And it is true; eventually, those rates will increase to fall in line with rates across the country. They may get a temporary reprieve in order to avoid a complete customer abandonment, but eventually the rates will rise. With MTS gone, SaskTel is the last bastion.

And that's direct cost passed onto the consumer. So, while the province would receive a one-time payout from a potential buyer; the average Saskatchewan cell phone user would see their rates increase to bring our lower rates into line with the rest of Canada.

Speaking of the government's cut of the pie, let's talk about SaskTel's revenue for the province as a whole. In 2010, Wall's government took a whopping 100% of SaskTel's profits to shore up government revenue and prevent running an on paper deficit. Prior to that, clawing back 80% or more of their profits was not uncommon for Wall's Government.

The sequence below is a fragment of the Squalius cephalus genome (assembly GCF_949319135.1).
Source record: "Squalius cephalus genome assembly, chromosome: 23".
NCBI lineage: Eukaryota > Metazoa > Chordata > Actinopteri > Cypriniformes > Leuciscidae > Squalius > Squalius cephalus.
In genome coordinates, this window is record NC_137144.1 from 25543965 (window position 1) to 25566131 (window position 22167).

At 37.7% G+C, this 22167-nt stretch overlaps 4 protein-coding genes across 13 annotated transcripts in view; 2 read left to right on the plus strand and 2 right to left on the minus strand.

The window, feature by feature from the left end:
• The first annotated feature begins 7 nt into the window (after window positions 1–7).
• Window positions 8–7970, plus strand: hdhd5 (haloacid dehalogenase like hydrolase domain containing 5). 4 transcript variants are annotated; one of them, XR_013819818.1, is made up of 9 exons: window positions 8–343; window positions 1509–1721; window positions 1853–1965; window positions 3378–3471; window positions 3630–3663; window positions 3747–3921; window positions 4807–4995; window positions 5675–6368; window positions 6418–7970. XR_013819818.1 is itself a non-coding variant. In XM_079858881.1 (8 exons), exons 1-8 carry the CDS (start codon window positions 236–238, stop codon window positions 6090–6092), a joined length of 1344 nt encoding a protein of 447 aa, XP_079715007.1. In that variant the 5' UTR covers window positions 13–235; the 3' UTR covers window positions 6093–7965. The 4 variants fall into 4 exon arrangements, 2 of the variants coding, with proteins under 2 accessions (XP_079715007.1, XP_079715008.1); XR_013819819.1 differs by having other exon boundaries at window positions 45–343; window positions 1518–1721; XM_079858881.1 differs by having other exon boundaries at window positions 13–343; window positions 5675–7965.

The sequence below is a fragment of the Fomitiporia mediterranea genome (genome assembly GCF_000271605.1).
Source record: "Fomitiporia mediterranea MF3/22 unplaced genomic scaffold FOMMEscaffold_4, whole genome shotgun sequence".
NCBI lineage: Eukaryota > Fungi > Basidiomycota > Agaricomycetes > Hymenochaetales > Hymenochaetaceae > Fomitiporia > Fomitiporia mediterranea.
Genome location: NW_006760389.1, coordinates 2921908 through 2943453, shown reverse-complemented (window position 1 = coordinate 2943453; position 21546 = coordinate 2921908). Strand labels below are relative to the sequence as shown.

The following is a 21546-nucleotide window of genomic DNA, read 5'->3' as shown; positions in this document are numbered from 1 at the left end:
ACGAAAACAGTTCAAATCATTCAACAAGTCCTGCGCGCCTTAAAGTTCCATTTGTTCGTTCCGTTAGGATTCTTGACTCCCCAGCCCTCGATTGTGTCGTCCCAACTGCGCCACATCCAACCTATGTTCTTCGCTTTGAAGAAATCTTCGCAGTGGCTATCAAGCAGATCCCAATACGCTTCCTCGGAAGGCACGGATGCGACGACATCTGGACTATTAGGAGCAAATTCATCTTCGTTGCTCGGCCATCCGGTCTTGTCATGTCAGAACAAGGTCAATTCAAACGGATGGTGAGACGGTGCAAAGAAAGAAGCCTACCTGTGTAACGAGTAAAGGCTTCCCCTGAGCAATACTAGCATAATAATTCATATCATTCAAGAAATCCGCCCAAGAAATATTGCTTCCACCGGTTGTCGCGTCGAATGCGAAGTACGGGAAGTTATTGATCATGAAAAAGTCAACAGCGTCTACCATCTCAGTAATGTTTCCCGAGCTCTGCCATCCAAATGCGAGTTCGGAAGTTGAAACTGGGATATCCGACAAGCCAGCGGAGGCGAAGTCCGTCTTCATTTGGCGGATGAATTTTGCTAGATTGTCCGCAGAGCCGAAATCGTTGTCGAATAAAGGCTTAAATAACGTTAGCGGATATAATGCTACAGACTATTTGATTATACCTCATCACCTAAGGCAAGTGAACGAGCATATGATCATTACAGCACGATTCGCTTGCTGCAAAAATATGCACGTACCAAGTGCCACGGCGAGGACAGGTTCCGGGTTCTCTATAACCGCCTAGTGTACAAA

So, what happens when you sell 49% of the Crown to private interests?

For 2015/2016, SaskTel reported profits of $126.7 million. 49% of that, provided my math is right, is $62,083,000 or $62 million dollars. Considering our current budget deficit of $675 million, $62 million sounds like a drop in the bucket; but look at some of the services we're already losing and think of how that money could be spent to prevent cuts.

SaskTel was built by the people of this province. It's our money and our people who laid the foundations, built the infrastructure, and put up the money to develop our telecommunications system. It's seems incredibly odd to me that after that level of public investment, we'd simply allow private interests to come in and help themselves to $62 million dollars.